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16 July 2019 0 Comments
Posted in Employment & HR, Opinion

HR professionals – be proactive not reactive when it comes to sex discrimination claims

Posted by , Trainee Solicitor

In the last year there has been a 69 per cent jump in the number of sex discrimination claims brought to British employment tribunals in the year to March. The figures from the Ministry of Justice for the year 2018-19 showed that 9,340 claims were lodged at tribunal, up from 5,522 the previous year.

New figures show, sexual discrimination claims within the workplace have soared to a five-year high in the wake of the Me Too and Shame on you Warwick movements.

Increased awareness of the issues and the removal of tribunal fees, now means individuals are becoming much more likely to come forward calling out discrimination in the workplace and bringing claims for compensation.

What is sex discrimination and what form does it take?

Put simply, sex discrimination occurs when an individual is treated unfairly because they are either male or female.

There are four main types of discrimination:

Direct discrimination

An individual is treated differently and, in particular, less favourably to others because of their sex. An example of this would be advertising a job and saying it is better suited to male applicants. Treating someone less favourably can be broken down into three different avenues. Someone could be treated less favourably because of their own sex, their perceived sex or their association with another person’s sex.

Indirect discrimination

This type of discrimination can occur where a workplace rule, procedure or practice is applied to all employees, but it clearly disadvantages some individuals of a particular sex. For example, a requirement that job applicants must be six feet tall could be met by significantly fewer women than men. In some limited circumstances, indirect discrimination may be legally justified although this can be difficult.

Harassment

Harassment is essentially unwanted conduct relating to a person’s sex or conduct of a sexual nature which has the purpose or effect of violating dignity or creating an intimidating, hostile, degrading, humiliating or offensive environment.
An example of sex-based harassment could be derogatory jokes about women generally which a particular person finds offensive. An example of sexual harassment could be unwelcome physical touching, or telling jokes with sexual content.

Victimisation

When an employee suffers a ‘detriment’ that causes a disadvantage, damage or harm because the employee has made or supported a complaint about discrimination, given evidence relating to a complaint or discrimination or has raised a grievance, this is classed as victimisation. An example of this could be leaving an individual out of meetings or emails they would have normally been included in had it not been for the allegation of sex discrimination they made.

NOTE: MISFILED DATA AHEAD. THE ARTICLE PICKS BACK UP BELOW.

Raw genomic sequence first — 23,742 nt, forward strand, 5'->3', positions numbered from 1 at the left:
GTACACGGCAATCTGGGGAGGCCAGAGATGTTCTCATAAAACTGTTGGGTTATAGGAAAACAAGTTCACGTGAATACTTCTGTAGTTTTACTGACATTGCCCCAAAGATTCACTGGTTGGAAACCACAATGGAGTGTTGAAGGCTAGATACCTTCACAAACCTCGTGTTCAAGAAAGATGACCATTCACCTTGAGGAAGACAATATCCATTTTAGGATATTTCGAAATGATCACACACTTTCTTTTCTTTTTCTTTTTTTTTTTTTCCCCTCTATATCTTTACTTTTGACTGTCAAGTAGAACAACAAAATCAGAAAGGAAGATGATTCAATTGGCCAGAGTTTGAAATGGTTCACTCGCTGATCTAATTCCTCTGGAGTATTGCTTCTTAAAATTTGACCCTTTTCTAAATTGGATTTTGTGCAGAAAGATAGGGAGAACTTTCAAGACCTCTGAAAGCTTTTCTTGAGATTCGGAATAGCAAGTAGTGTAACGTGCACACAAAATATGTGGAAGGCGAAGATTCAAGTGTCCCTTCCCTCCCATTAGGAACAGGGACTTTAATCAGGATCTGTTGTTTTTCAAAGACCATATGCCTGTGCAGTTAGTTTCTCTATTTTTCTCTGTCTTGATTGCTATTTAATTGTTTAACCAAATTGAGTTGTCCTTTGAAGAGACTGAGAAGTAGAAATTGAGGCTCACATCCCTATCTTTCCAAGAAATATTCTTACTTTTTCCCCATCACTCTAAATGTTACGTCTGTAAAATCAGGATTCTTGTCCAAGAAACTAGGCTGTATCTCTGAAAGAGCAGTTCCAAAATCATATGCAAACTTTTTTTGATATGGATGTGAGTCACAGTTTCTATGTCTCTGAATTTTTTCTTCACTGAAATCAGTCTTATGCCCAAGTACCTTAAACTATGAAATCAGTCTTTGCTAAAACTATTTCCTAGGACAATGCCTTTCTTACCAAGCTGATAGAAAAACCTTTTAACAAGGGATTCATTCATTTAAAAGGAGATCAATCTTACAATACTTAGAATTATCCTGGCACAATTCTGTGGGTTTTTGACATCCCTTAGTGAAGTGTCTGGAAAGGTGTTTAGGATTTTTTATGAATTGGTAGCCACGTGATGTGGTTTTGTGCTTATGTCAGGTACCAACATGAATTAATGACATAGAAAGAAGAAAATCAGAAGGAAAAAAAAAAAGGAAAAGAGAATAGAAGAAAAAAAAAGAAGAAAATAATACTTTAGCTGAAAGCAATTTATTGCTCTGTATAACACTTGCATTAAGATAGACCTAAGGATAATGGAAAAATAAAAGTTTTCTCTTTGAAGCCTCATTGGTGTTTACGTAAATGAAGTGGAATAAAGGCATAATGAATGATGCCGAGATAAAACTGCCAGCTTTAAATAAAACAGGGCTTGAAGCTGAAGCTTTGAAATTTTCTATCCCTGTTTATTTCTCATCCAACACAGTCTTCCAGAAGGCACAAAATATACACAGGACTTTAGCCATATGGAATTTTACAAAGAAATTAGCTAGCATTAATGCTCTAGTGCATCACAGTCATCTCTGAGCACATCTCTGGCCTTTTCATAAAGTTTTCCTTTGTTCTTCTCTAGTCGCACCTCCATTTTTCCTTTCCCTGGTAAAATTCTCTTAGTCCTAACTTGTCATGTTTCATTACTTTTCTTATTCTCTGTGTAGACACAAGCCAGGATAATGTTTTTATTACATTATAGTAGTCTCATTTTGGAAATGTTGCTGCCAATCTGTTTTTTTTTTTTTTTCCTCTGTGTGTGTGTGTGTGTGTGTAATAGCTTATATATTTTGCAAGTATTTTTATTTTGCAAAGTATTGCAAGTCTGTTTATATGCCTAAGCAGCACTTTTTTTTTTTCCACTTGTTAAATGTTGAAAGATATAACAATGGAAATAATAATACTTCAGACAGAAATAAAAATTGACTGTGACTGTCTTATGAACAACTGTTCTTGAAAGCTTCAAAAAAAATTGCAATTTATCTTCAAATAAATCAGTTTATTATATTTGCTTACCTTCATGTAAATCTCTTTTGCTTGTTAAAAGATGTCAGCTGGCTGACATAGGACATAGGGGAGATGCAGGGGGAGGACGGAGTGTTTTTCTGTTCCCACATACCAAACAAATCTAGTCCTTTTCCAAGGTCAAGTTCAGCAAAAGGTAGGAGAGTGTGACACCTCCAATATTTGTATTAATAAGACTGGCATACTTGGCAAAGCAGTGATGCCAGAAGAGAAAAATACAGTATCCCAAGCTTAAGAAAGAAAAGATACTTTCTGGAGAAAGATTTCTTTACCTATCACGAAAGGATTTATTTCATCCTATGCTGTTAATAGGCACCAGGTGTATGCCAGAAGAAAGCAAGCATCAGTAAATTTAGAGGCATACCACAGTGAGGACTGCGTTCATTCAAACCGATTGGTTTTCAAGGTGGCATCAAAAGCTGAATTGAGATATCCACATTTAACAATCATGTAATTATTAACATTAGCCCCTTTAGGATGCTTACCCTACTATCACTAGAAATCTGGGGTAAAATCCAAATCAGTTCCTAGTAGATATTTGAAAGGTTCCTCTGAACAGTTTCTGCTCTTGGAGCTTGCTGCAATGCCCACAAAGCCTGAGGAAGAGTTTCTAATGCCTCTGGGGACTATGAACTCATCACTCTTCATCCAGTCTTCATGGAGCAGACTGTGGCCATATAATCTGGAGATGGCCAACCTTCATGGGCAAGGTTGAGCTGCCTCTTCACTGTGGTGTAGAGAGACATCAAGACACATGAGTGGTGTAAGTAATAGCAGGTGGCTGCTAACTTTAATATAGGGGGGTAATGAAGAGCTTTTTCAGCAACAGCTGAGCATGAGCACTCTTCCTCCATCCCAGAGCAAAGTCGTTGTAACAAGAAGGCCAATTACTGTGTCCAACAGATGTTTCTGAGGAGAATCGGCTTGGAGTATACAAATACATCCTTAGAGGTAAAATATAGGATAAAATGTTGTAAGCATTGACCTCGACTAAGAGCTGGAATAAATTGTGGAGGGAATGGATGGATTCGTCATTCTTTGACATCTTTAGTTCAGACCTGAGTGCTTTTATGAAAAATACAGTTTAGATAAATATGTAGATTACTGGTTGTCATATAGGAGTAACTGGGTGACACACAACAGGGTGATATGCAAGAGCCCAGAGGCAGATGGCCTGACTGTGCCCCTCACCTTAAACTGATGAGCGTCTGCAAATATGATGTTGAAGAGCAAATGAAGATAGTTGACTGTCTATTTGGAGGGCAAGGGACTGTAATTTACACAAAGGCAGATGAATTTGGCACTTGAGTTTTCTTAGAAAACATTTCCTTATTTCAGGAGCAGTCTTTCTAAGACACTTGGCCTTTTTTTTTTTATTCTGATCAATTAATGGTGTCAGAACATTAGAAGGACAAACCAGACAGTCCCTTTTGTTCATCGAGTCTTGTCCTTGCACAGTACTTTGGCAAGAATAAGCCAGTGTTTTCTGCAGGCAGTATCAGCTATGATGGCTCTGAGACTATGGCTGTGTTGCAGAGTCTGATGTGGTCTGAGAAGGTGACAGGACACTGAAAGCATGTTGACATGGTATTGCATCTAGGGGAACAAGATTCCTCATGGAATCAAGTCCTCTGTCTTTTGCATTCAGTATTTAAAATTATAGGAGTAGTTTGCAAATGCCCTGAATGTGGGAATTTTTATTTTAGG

Once an allegation has been made, what should HR do?

If you are at all unsure of what you need to do as an HR team, you should seek legal advice. Making errors when dealing with allegations of sexual harassment can be costly in time, money and reputation if handled poorly.

In general HR teams should:

  • follow the overarching principle of fairness when dealing with allegations of sexual discrimination in the work place
  • investigate all allegations thoroughly, acting with integrity
  • ensure responses and decisions are considered and not ‘knee jerk reactions’
  • maintain confidentiality and be sensitive in your dealings with involved parties throughout any process, and
  • at every step in dealing any allegation, keep the Acas Code in mind and follow its recommendations, alongside legal advice

The Acas Code can be found here.

How can HR be proactive rather than reactive when it comes to sexual discrimination claims?

HR professionals need to actively promote a culture where sex discrimination is not acceptable within the workplace in an attempt to reduce sexual discrimination claims.

Cultures can develop if supported with internal policies and procedures that are reaffirmed in daily practice. HR teams need to actively review their internal policies and procedures and bring them up to date. Negative terminology and stereotyping should be removed. The information contained within the organisation’s policy documents needs to be circulated and discussed regularly to embed the positive work culture.

It is good practice to run internal training to educate the workforce. Alongside this, and in order to maintain consistency between HR teams and managers, it may also be advisable to run separate training specifically for managers. This is because very often the managers are the first to hear about any complaints and if they are well trained, they may be able to deal with the issues before they escalate.

Organisations and individuals need to consider how to deal with unconscious bias. The nature of unconscious bias is that individuals will often not recognise when their personal bias is unfairly impacting on others. As part of educating your employees about discrimination, address unconscious bias and how it can be managed.

We can help

Our Employment & HR team regularly provide training for HR professionals and managers within organisations both on-site or in our offices. In many circumstances, employees will go to their managers prior to informing HR of any allegations. It is imperative that managers are able to confidently deal with allegations and respond appropriately.

If you have any questions about our training offering or require any advice please contact our Employment & HR team.

0800 051 8054     Email usemp.enquiries@roydswithyking.com

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